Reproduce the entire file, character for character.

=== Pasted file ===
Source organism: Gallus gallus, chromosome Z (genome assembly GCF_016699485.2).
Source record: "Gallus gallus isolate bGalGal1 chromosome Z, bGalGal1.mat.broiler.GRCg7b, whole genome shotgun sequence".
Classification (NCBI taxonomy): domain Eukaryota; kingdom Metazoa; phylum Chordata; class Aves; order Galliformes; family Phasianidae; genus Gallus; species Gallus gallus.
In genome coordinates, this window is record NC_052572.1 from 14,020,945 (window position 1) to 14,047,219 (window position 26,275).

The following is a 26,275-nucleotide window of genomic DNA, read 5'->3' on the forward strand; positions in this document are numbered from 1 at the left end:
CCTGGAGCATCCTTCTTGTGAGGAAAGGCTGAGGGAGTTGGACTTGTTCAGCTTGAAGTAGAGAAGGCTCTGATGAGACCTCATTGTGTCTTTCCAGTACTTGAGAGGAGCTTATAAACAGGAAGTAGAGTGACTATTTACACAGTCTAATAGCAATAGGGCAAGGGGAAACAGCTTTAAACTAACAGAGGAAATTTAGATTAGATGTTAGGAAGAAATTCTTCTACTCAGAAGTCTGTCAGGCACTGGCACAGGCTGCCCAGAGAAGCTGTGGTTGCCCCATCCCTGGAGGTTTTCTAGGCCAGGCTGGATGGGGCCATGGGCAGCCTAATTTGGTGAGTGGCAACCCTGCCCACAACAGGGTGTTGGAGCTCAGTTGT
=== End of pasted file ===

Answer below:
Source organism: Gallus gallus, chromosome Z (genome assembly GCF_016699485.2).
Source record: "Gallus gallus isolate bGalGal1 chromosome Z, bGalGal1.mat.broiler.GRCg7b, whole genome shotgun sequence".
Classification (NCBI taxonomy): domain Eukaryota; kingdom Metazoa; phylum Chordata; class Aves; order Galliformes; family Phasianidae; genus Gallus; species Gallus gallus.
In genome coordinates, this window is record NC_052572.1 from 14,020,945 (window position 1) to 14,047,219 (window position 26,275).

The following is a 26,275-nucleotide window of genomic DNA, read 5'->3' on the forward strand; positions in this document are numbered from 1 at the left end:
CCTGGAGCATCCTTCTTGTGAGGAAAGGCTGAGGGAGTTGGACTTGTTCAGCTTGAAGTAGAGAAGGCTCTGATGAGACCTCATTGTGTCTTTCCAGTACTTGAGAGGAGCTTATAAACAGGAAGTAGAGTGACTATTTACACAGTCTAATAGCAATAGGGCAAGGGGAAACAGCTTTAAACTAACAGAGGAAATTTAGATTAGATGTTAGGAAGAAATTCTTCTACTCAGAAGTCTGTCAGGCACTGGCACAGGCTGCCCAGAGAAGCTGTGGTTGCCCCATCCCTGGAGGTTTTCTAGGCCAGGCTGGATGGGGCCATGGGCAGCCTAATTTGGTGAGTGGCAACCCTGCCCACAACAGGGTGTTGGAGCTCAGTTGT